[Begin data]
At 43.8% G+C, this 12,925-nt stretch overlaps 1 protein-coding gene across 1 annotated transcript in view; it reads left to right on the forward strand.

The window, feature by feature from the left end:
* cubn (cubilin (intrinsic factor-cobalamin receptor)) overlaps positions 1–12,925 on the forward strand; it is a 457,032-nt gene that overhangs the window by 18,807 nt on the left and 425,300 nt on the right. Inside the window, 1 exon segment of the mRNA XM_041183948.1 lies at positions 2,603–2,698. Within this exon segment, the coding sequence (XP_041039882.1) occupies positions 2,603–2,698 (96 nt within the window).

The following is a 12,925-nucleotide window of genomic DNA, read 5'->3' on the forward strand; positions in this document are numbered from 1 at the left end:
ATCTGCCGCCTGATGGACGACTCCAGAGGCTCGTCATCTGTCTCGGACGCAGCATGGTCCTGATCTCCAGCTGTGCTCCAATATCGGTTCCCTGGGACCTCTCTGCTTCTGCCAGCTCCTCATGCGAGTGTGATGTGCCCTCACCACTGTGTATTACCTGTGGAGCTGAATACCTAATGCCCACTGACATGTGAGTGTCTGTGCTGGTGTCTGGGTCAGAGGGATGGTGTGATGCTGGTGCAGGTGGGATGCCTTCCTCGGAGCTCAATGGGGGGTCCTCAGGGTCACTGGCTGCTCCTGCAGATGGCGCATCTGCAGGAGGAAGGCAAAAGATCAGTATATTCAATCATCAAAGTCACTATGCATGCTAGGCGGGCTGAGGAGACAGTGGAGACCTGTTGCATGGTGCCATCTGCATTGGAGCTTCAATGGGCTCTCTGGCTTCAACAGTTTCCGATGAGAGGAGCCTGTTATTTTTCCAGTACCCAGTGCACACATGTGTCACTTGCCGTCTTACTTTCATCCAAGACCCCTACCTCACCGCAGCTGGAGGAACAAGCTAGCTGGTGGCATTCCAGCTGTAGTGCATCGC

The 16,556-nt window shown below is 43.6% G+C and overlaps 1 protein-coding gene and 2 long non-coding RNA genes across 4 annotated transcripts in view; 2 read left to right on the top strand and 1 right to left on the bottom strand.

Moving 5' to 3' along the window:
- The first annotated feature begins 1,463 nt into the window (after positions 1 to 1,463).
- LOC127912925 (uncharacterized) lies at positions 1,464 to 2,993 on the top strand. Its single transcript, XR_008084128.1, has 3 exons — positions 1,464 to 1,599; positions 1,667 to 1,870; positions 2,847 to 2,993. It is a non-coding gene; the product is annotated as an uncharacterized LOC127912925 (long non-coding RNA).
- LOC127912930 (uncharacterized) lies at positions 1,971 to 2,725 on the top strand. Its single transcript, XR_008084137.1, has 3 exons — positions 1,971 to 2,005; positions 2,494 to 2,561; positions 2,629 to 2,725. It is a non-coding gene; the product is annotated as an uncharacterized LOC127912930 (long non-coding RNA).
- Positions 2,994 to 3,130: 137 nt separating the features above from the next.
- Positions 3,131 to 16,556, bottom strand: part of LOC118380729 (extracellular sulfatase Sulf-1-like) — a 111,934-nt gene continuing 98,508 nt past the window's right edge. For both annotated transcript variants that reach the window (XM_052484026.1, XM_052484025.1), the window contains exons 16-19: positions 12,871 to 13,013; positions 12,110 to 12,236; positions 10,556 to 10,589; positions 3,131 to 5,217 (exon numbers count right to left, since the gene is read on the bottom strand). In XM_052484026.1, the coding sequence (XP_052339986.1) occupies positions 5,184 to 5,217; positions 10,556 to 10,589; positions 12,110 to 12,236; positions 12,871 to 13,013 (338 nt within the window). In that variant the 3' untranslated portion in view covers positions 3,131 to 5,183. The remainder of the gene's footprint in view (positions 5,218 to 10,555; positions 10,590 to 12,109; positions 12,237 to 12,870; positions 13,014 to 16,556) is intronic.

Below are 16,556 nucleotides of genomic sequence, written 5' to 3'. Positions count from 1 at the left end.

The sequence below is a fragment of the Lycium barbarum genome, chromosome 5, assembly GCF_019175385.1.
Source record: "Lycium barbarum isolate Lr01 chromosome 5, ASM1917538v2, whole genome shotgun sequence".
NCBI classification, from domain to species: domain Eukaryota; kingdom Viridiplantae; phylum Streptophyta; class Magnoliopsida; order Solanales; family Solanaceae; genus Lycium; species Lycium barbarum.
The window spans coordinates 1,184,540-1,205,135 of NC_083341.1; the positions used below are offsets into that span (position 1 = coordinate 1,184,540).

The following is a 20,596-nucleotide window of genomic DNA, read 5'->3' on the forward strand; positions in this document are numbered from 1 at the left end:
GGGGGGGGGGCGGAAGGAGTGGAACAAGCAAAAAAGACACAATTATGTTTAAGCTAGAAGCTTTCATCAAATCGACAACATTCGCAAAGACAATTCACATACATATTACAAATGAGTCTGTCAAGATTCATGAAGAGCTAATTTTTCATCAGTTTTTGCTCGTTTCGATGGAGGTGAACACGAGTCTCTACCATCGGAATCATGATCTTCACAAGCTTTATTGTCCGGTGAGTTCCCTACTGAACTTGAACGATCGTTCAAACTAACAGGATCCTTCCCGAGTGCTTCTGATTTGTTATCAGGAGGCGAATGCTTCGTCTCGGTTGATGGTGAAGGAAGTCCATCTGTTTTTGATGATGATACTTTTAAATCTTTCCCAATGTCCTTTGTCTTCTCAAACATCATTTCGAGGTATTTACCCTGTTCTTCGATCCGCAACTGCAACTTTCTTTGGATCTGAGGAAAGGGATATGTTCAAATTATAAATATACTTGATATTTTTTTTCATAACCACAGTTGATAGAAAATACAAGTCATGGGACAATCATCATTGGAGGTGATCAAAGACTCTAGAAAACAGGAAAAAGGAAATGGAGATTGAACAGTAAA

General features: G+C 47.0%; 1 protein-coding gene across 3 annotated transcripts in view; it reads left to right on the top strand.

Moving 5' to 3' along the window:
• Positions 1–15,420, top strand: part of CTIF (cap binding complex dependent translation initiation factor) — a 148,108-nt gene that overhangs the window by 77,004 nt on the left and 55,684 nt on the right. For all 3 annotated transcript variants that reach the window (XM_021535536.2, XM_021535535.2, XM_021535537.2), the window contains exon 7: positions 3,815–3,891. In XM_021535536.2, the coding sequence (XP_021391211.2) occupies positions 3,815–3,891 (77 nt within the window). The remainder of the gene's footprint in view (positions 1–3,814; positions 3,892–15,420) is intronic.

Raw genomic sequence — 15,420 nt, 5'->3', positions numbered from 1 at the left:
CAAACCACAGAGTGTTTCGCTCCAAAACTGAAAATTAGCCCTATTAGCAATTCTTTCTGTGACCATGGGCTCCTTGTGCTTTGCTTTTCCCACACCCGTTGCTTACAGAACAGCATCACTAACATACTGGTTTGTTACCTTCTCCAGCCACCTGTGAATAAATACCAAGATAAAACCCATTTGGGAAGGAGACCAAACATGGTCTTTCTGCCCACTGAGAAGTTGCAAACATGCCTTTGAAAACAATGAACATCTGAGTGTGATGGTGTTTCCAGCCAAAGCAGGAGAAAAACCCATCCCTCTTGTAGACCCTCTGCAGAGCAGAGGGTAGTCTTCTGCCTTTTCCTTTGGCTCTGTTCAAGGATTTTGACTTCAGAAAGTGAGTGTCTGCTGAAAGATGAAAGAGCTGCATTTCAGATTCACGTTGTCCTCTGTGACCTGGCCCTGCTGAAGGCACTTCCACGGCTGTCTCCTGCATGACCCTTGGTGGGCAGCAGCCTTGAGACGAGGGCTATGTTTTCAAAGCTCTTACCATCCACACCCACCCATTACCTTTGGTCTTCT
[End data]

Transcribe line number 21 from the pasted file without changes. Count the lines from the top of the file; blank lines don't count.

Moving 5' to 3' along the window: